A Ukrainian-based investment fund holding a sizable stake in Armenia’s leading airline deplored on Wednesday the severe beating of the company’s chief executive and majority shareholder which was reportedly ordered by a feared tycoon close to the Armenian government.
The East Prospect Fund warned that Saturday’s assault on Arsen Avetisian jeopardized its plans to help restart the Air Armenia carrier’s operations with large-scale investments. Its chief executive, Vladimir Bobylev, said the incident raised questions about the safety of doing business in the Armenian aviation sector and damaged Armenia’s reputation among foreign investors.
“The first question a potential investor asks about a country has to do with security,” Bobylev told RFE/RL’s Armenian service (Azatutyun.am) by phone. “People get worried when they hear about such [violent] things.”
“These events could deal a blow to investments in and reforms of the company,” the East Prospect Fund said in a separate written statement issued earlier in the day. “We are therefore asking both the [Armenian] authorities and [involved] parties to find lawful ways of solving the existing problem.”
Avetisian, who owns 51 percent of Air Armenia, was hospitalized with serious injuries following a meeting with Ruben Hayrapetian, a wealthy businessman heading the Football Federation of Armenia (FFA). He claimed afterwards to have been beaten up by Hayrapetian’s bodyguards but declined to specify reasons for the violence for now. Hayrapetian, who has a history of violent conduct, has so far refused to comment on the incident.
Avetisian’s wife, Izabella Melkumian, has linked the incident with Air Armenia’s outstanding debt to Taron-Avia, another airline from which Air Armenia leased an aircraft until suspending its flights late last year. News reports citing her have said that the Taron-Avia owners have “ceded” the debt to Hayrapetian.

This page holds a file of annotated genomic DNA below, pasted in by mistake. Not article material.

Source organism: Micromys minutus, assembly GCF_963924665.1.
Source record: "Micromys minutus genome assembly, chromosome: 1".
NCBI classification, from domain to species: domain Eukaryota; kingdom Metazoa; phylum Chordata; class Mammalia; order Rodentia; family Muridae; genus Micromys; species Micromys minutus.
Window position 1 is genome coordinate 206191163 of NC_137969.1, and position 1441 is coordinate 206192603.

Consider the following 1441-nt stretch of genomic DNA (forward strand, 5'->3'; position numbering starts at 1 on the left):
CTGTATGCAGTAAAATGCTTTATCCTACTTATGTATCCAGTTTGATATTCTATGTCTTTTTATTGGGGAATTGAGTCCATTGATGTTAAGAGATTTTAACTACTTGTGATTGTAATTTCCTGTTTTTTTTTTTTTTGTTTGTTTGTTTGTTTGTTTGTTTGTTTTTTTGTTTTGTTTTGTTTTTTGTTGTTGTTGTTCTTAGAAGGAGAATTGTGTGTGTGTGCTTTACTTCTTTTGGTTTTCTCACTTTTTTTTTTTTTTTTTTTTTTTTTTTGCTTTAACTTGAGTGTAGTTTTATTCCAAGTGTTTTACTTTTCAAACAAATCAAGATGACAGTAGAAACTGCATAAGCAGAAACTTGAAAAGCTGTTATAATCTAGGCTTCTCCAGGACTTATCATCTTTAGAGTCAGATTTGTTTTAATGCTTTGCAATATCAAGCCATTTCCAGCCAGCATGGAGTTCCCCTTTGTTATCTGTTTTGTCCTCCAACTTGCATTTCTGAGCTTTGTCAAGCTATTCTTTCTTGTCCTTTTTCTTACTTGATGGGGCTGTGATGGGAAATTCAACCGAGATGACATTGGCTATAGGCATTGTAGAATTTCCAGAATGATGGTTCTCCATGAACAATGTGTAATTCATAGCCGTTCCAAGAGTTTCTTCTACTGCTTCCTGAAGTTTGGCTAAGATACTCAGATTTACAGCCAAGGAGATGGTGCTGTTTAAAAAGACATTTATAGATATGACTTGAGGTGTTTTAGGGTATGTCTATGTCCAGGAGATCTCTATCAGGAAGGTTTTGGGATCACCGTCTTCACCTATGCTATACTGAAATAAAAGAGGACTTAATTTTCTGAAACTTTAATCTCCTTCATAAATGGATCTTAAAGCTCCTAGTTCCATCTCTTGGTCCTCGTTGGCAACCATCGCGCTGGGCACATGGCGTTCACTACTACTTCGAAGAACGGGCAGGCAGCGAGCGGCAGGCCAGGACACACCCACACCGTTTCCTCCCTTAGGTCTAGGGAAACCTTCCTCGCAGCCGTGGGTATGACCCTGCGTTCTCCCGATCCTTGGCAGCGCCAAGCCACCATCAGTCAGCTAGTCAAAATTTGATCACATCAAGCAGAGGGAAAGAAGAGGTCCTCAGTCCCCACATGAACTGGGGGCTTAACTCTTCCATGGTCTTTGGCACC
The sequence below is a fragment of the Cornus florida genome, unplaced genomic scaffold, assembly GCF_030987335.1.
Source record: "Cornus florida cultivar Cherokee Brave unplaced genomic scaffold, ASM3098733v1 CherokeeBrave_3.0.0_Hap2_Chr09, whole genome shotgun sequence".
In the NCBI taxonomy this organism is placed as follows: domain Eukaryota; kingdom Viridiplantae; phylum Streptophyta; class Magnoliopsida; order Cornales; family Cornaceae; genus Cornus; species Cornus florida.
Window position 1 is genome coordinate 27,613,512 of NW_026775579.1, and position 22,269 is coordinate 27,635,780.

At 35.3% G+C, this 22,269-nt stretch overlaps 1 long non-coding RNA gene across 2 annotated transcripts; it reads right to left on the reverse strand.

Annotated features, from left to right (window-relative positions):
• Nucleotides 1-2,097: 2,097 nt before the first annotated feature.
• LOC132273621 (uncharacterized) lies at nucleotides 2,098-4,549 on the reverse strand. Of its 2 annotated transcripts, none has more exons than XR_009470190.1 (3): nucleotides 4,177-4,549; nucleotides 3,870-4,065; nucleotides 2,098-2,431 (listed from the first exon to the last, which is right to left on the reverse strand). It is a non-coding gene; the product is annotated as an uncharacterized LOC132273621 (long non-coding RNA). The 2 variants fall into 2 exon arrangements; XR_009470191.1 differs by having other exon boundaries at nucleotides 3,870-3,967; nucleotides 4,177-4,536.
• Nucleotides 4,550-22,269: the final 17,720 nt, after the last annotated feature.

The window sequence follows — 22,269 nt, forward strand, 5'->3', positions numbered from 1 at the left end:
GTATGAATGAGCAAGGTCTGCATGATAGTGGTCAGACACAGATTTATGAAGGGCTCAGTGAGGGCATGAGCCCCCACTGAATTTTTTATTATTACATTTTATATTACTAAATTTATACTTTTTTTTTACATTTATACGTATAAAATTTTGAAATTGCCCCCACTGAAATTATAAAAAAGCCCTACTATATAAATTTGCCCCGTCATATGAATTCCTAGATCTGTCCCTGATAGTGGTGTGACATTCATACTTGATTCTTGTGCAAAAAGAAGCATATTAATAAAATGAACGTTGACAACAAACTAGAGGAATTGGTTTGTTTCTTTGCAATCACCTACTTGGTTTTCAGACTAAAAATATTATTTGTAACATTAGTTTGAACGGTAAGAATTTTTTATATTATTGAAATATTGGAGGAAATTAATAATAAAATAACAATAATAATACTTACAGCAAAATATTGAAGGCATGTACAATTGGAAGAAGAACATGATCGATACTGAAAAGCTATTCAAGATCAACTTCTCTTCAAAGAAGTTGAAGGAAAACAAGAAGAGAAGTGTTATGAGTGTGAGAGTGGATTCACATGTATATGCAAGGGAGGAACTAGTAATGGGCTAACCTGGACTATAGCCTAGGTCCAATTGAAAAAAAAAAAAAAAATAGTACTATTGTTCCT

The Armenian police and other law-enforcement bodies began investigating the violent attack earlier this week. They have not detained or charged anyone yet.
Hayrapetian has been a staunch backer of President Serzh Sarkisian throughout the latter’s seven-year rule. The tycoon holds sway in Yerevan’s northern Avan district, putting him in a position to earn Sarkisian and the ruling Republican Party of Armenia (HHK) many votes there.
Air Armenia also owes substantial sums to several Armenian banks and aviation service providers. Some of those banks took legal action against the troubled carrier earlier this year.
The airline maintains that it is committed to repaying its debts but needs more time for doing that. The East Prospect Fund, which is registered in the British Virgin Islands but headquartered in Ukraine’s capital Kiev, made similar assurances in its statement.
Just one day before Avetisian’s beating, the fund manager announced that it has invested $68 million in Air Armenia. Bobylev said that this investment will be used for “developing” the Armenian company. He did not specify whether that will include debt repayments.
Air Armenia specialized in cargo shipments by air until Armenia’s flagship airline, Armavia, went bankrupt in April 2013. The bankruptcy led the Armenian government to fully liberalize the domestic aviation sector. Air Armenia took over some of Armavia’s flights later in 2013. But it halted its flights to a dozen destinations in Russia and Europe in October 2014 as a result of a financial dispute with Russia’s national air navigation service.
The East Prospect Fund pledged to breathe a new life into Air Armenia in December 2014 when it bought a 49 percent share in the company in December 2014. Bobylev said at the time that the fund will restructure the company and expand its small fleet of aircraft. This, he said, should allow it to relaunch the suspended flight services by March 2015.
Bobylev claimed on Wednesday that Air Armenia’s renewed commercial operations have since been hampered not only by the lawsuits filed against it but also Armenia’s civil aviation authority and air navigation service. But he would not be drawn on the “obstacles” created by them.
Asked by RFE/RL’s Armenian service (Azatutyun.am) when Air Armenia plans to resume its flights, Bobylev said, “I would have answered your question four days ago, but will refrain from doing that today. I will take a break until the beginning of September.”
The East Prospect Funds describes itself on its website as a fund manager specializing in “problematic assets.” Its investment portfolio, estimated at $2.5 billion, mainly consists of mining operations in Ukraine.